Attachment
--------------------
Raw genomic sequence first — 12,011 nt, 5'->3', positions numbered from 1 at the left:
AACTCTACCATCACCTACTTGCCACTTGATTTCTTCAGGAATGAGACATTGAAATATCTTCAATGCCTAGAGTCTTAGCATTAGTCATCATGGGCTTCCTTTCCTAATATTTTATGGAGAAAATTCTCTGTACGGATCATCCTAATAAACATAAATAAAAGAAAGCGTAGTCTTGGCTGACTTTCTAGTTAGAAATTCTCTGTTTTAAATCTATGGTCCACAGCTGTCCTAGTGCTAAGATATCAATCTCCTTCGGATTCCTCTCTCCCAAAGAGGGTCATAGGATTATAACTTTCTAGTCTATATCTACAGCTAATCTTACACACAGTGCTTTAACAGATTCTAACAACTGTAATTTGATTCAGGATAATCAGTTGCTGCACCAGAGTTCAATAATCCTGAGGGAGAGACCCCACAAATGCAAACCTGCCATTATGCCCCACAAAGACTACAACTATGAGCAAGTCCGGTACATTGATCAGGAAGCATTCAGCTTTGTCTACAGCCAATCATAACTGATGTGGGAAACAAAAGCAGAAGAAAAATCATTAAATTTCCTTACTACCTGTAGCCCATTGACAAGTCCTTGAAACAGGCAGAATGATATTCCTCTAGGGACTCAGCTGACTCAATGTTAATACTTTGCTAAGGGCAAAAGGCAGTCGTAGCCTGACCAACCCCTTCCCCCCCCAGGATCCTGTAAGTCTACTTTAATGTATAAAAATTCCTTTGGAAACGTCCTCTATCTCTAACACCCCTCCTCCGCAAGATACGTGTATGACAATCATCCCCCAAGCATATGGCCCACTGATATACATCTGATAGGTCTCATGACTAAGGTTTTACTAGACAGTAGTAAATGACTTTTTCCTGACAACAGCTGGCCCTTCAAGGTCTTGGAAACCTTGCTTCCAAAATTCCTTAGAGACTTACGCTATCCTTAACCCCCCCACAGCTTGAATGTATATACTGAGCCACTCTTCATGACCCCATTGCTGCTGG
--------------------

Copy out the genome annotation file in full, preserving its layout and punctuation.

Raw genomic sequence first — 12,011 nt, 5'->3', positions numbered from 1 at the left:
AACTCTACCATCACCTACTTGCCACTTGATTTCTTCAGGAATGAGACATTGAAATATCTTCAATGCCTAGAGTCTTAGCATTAGTCATCATGGGCTTCCTTTCCTAATATTTTATGGAGAAAATTCTCTGTACGGATCATCCTAATAAACATAAATAAAAGAAAGCGTAGTCTTGGCTGACTTTCTAGTTAGAAATTCTCTGTTTTAAATCTATGGTCCACAGCTGTCCTAGTGCTAAGATATCAATCTCCTTCGGATTCCTCTCTCCCAAAGAGGGTCATAGGATTATAACTTTCTAGTCTATATCTACAGCTAATCTTACACACAGTGCTTTAACAGATTCTAACAACTGTAATTTGATTCAGGATAATCAGTTGCTGCACCAGAGTTCAATAATCCTGAGGGAGAGACCCCACAAATGCAAACCTGCCATTATGCCCCACAAAGACTACAACTATGAGCAAGTCCGGTACATTGATCAGGAAGCATTCAGCTTTGTCTACAGCCAATCATAACTGATGTGGGAAACAAAAGCAGAAGAAAAATCATTAAATTTCCTTACTACCTGTAGCCCATTGACAAGTCCTTGAAACAGGCAGAATGATATTCCTCTAGGGACTCAGCTGACTCAATGTTAATACTTTGCTAAGGGCAAAAGGCAGTCGTAGCCTGACCAACCCCTTCCCCCCCCAGGATCCTGTAAGTCTACTTTAATGTATAAAAATTCCTTTGGAAACGTCCTCTATCTCTAACACCCCTCCTCCGCAAGATACGTGTATGACAATCATCCCCCAAGCATATGGCCCACTGATATACATCTGATAGGTCTCATGACTAAGGTTTTACTAGACAGTAGTAAATGACTTTTTCCTGACAACAGCTGGCCCTTCAAGGTCTTGGAAACCTTGCTTCCAAAATTCCTTAGAGACTTACGCTATCCTTAACCCCCCCACAGCTTGAATGTATATACTGAGCCACTCTTCATGACCCCATTGCTGCTGG